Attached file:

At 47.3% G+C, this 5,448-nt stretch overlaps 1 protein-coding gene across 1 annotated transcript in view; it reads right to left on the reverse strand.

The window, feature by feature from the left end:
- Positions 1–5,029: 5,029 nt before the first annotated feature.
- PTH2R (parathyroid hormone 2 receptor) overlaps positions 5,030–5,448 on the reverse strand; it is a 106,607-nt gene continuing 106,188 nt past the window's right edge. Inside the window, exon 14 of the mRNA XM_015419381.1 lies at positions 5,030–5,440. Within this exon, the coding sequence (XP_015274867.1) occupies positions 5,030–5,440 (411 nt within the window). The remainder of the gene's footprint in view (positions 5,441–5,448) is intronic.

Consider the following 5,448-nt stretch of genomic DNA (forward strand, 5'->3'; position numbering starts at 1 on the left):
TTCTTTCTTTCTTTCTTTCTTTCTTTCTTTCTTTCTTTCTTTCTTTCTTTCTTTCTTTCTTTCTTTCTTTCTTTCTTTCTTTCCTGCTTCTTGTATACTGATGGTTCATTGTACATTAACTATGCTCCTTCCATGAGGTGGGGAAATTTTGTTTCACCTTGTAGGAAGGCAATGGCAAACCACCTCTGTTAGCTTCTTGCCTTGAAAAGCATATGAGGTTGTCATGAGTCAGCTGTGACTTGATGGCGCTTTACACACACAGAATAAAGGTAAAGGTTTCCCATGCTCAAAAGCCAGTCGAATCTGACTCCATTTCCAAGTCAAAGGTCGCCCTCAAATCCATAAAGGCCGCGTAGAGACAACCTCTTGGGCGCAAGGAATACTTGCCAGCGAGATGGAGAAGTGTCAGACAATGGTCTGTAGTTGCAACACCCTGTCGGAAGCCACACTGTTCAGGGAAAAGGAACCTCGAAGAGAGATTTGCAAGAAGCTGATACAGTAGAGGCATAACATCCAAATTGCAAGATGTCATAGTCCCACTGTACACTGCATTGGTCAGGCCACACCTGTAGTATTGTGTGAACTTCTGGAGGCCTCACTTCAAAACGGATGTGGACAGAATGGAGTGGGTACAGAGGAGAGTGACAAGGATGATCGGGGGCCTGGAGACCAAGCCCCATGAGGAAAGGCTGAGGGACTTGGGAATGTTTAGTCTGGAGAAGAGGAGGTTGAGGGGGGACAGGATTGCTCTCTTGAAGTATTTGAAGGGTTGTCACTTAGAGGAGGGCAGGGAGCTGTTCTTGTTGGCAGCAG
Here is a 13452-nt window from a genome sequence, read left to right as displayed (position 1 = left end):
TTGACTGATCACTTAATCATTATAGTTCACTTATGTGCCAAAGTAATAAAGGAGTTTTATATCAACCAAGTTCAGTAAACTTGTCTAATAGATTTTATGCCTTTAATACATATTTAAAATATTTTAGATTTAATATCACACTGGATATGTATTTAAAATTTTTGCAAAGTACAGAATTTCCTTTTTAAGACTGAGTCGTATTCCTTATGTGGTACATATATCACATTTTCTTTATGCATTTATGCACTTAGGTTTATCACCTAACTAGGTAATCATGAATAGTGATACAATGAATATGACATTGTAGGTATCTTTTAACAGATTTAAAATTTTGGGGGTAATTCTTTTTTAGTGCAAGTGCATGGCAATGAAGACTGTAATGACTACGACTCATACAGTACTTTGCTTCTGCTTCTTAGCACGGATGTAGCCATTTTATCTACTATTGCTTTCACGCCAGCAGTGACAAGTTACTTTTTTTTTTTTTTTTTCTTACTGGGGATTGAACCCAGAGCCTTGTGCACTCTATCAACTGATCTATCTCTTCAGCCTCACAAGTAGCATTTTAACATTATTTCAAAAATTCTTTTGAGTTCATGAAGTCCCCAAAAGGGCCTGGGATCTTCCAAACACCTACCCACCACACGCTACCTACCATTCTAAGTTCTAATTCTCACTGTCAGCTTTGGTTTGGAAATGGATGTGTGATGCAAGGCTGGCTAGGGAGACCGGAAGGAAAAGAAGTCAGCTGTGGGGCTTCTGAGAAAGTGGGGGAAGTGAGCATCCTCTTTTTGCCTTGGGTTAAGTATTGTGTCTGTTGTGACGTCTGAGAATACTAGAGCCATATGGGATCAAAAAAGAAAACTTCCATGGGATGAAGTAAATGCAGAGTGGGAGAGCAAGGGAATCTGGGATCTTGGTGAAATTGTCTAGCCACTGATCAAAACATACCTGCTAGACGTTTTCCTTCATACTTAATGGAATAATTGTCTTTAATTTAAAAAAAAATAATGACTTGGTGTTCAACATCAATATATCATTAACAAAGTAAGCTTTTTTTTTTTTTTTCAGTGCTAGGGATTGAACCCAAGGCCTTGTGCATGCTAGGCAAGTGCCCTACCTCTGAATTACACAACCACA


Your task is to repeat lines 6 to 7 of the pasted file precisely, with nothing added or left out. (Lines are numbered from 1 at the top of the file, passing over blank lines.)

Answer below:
TTCTTTCTTTCTTTCTTTCTTTCTTTCTTTCTTTCTTTCTTTCTTTCTTTCTTTCTTTCTTTCTTTCTTTCTTTCTTTCTTTCCTGCTTCTTGTATACTGATGGTTCATTGTACATTAACTATGCTCCTTCCATGAGGTGGGGAAATTTTGTTTCACCTTGTAGGAAGGCAATGGCAAACCACCTCTGTTAGCTTCTTGCCTTGAAAAGCATATGAGGTTGTCATGAGTCAGCTGTGACTTGATGGCGCTTTACACACACAGAATAAAGGTAAAGGTTTCCCATGCTCAAAAGCCAGTCGAATCTGACTCCATTTCCAAGTCAAAGGTCGCCCTCAAATCCATAAAGGCCGCGTAGAGACAACCTCTTGGGCGCAAGGAATACTTGCCAGCGAGATGGAGAAGTGTCAGACAATGGTCTGTAGTTGCAACACCCTGTCGGAAGCCACACTGTTCAGGGAAAAGGAACCTCGAAGAGAGATTTGCAAGAAGCTGATACAGTAGAGGCATAACATCCAAATTGCAAGATGTCATAGTCCCACTGTACACTGCATTGGTCAGGCCACACCTGTAGTATTGTGTGAACTTCTGGAGGCCTCACTTCAAAACGGATGTGGACAGAATGGAGTGGGTACAGAGGAGAGTGACAAGGATGATCGGGGGCCTGGAGACCAAGCCCCATGAGGAAAGGCTGAGGGACTTGGGAATGTTTAGTCTGGAGAAGAGGAGGTTGAGGGGGGACAGGATTGCTCTCTTGAAGTATTTGAAGGGTTGTCACTTAGAGGAGGGCAGGGAGCTGTTCTTGTTGGCAGCAG
Here is a 13452-nt window from a genome sequence, read left to right as displayed (position 1 = left end):